Researcher at UCLA's Jonsson Cancer Center wins lifetime achievement award

October 10, 2003

Renowned cancer researcher Dr. Owen Witte, who pioneered the research linking a mutant gene to chronic myeloid leukemia, has won the Leukemia & Lymphoma Society's prestigious de Villiers International Achievement Award.

The award, the highest scientific honor given by the society, lauds Witte for his lifetime achievement in cancer research and recognizes his significant contributions to understanding the cause of certain blood cancers and immune disorders -- findings that have led to the development of improved therapies for patients.

Specifically, Witte's research has been instrumental in the evolution of the molecularly targeted therapy, Gleevec. His work linking the mutant gene Bcr-Abl to chronic myeloid leukemia defined the molecular target for the drug and provided the basis that ultimately led to its development. The U.S. Food and Drug Administration approved Gleevec in May 2001.

"Witte's years of research laid the groundwork for a milestone in the treatment of leukemia," said Dwayne Howell, president and chief executive officer of the Leukemia & Lymphoma Society. "His work has given hope to thousands of patients, and we are proud to recognize his great accomplishments in the fight against these life-threatening diseases."

The de Villiers International Achievement Award was created in 1953 to recognize outstanding research contributions that advance the treatment and prevention of leukemia, lymphoma, Hodgkin's disease and myeloma. The award is named for the founders of the Leukemia & Lymphoma Society, the de Villiers family, whose son, Robert, died of leukemia. The award consists of a medal and a grant of $100,000 given over a two-year period, which will support a research fellow in Witte's laboratory.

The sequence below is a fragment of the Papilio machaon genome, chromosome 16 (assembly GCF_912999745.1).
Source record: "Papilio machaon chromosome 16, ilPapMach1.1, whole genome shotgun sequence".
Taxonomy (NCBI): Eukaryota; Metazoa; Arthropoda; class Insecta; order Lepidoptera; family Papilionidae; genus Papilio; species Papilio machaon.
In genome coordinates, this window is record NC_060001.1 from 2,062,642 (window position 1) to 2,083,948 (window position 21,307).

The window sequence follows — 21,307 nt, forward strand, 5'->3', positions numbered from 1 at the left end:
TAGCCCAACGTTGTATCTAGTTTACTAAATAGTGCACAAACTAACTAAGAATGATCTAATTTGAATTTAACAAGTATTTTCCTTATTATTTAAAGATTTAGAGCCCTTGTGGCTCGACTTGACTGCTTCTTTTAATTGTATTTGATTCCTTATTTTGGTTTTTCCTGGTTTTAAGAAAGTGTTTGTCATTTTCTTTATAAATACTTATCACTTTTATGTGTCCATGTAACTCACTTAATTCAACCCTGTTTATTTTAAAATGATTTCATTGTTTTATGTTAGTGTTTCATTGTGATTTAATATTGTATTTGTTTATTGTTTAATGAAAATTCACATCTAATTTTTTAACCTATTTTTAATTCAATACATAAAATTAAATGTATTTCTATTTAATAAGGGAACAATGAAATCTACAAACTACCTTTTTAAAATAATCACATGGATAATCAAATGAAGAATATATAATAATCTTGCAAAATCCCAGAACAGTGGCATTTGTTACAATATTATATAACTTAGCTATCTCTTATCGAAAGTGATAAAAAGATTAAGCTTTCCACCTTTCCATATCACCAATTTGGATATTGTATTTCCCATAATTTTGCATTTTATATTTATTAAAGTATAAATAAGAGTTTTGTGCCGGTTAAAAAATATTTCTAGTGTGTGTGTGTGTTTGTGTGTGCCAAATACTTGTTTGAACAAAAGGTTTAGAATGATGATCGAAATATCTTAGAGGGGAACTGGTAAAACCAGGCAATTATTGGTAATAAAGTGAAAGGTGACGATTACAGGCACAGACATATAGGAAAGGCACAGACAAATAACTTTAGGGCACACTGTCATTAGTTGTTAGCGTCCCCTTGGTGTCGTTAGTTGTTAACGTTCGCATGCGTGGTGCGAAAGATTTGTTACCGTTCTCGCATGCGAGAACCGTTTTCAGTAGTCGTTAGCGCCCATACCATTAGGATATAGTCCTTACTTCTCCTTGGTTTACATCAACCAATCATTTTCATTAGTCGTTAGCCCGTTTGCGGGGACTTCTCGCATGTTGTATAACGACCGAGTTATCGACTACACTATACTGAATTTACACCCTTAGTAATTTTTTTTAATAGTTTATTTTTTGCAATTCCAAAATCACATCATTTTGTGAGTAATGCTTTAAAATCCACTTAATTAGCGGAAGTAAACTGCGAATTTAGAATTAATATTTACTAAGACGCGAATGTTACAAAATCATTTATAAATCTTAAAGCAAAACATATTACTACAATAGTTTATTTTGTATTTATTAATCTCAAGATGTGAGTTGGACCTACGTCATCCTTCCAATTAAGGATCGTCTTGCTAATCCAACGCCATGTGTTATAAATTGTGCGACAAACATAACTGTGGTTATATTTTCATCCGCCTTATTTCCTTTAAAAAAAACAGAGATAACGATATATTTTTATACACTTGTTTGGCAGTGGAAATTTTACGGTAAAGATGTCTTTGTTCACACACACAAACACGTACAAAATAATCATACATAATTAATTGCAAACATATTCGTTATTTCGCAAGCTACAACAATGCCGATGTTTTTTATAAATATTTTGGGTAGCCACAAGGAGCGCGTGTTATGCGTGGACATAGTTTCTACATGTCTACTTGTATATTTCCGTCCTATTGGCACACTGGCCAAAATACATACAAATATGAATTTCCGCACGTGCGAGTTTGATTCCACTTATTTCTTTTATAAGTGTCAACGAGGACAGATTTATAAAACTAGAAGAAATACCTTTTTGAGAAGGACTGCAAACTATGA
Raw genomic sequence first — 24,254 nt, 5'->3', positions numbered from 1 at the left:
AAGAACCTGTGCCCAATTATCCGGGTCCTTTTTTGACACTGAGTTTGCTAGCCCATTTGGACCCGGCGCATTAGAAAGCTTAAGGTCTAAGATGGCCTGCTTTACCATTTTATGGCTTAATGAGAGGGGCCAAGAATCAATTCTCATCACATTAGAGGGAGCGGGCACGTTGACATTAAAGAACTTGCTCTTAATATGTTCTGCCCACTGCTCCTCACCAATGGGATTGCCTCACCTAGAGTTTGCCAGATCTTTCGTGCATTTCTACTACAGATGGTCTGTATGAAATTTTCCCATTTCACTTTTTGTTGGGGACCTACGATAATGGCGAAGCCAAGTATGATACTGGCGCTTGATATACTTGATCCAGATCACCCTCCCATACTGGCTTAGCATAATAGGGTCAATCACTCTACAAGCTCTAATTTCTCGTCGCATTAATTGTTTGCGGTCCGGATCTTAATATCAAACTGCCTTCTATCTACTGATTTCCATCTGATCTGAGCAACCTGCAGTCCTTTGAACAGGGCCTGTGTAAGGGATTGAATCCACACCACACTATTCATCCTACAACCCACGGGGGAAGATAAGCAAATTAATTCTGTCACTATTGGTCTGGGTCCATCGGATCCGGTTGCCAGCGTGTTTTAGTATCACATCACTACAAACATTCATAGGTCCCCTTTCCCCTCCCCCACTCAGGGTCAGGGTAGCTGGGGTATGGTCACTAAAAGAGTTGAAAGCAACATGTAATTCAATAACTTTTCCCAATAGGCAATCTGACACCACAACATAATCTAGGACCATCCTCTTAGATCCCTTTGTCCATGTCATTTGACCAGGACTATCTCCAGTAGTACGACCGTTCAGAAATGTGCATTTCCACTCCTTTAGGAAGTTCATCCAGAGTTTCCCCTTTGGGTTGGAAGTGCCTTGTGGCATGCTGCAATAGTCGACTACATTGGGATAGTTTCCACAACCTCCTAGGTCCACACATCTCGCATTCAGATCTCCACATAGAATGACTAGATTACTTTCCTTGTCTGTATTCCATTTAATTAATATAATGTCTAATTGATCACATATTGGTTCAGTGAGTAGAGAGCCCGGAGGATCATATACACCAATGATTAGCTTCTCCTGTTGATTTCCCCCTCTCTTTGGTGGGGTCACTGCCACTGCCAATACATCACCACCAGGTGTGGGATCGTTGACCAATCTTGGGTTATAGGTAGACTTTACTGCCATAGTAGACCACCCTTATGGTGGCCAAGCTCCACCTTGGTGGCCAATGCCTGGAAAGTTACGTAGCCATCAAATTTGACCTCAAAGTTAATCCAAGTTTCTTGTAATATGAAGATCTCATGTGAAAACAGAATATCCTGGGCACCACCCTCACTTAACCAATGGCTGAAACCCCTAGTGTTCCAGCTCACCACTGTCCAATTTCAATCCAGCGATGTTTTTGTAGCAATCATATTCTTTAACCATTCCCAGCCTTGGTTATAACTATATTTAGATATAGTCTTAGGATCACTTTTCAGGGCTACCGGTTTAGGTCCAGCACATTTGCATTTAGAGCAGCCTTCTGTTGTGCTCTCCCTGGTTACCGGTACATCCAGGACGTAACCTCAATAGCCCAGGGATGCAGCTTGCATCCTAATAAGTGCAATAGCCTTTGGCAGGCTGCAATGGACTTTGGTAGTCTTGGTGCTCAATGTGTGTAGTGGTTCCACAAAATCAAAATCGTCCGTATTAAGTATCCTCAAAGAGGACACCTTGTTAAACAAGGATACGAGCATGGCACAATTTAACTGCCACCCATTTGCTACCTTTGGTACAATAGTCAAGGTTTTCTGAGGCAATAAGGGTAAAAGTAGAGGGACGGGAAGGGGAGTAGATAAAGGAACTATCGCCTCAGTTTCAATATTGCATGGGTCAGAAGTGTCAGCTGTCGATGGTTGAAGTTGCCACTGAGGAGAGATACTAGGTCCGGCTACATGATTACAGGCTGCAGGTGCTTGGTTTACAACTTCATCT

"The de Villiers Award is a very special form of recognition for me," Witte said. "In my training, I have been fortunate to have three terrific mentors: the late Henry Kaplan of Stanford, who was one of the leading figures in cancer research and radiotherapy; Irv Weissman of Stanford, who has led the field of hematopoietic stem cell biology; and David Baltimore, now at CalTech, who discovered the genetic mechanism of replication of retroviruses. All three have previously won the de Villiers Award and to be considered in their company is a great honor."

The award was presented Oct. 1 at the Leukemia & Lymphoma Society's annual Journey of Hope Research Award Dinner in Washington, D.C.

"We are gratified to see the pioneering work of Owen Witte recognized by this prestigious award," said Judith C. Gasson, director of UCLA's Jonsson Cancer Center. "His body of work exemplifies progress made over the past two decades in basic science yielding more effective and less toxic therapies for cancer patients."

An investigator in the Howard Hughes Medical Institute, a scientist at UCLA's Jonsson Cancer Center and a professor of microbiology, immunology and molecular genetics, Witte also is researching the possible causes of prostate cancer. In addition to his other titles, he holds the President's Chair in developmental immunology and also is a professor of molecular and medical pharmacology. He also has a long-standing interest in the education of physician/scientists and currently directs the UCLA Medical Scientist Training Program, which provides combined medical and doctorate training for a highly select group of medical students.

Witte earned his undergraduate degree from Cornell University and his medical degree from Stanford University. During his career, he has received numerous cancer research and hematology awards, including the Milken Foundation Award in Basic Cancer Research, the Rosenthal Award from the American Association for Cancer Research and the Dameshek Prize from the American Society of Hematology. He is a member of the National Academy of Sciences, the American Academy of Arts and Sciences, and the American Academy of Microbiology.
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UCLA's Jonsson Comprehensive Cancer Center is composed of more than 240 cancer researchers and clinicians engaged in cancer research, prevention, detection, control and education. The center, one of the nation's largest comprehensive cancer centers, is dedicated to promoting cancer research and applying the results to clinical situations.

The Leukemia & Lymphoma Society is the world's largest voluntary health organization dedicated to funding blood cancer research and providing education and patient services. The society's mission is to cure leukemia, lymphoma, Hodgkin's disease and myeloma, and to improve the quality of life of patients and their families. Since its founding in 1949, the society has provided more than $358 million for research specifically targeting blood cancers, including more than $110 million from 2001 to 2003. For more information, visit www.LLS.org, or contact Jon Garbo at (914) 821-8969.

For more information on the Jonsson Cancer Center, visit the center's Web site at www.cancer.mednet.ucla.edu.

University of California - Los Angeles

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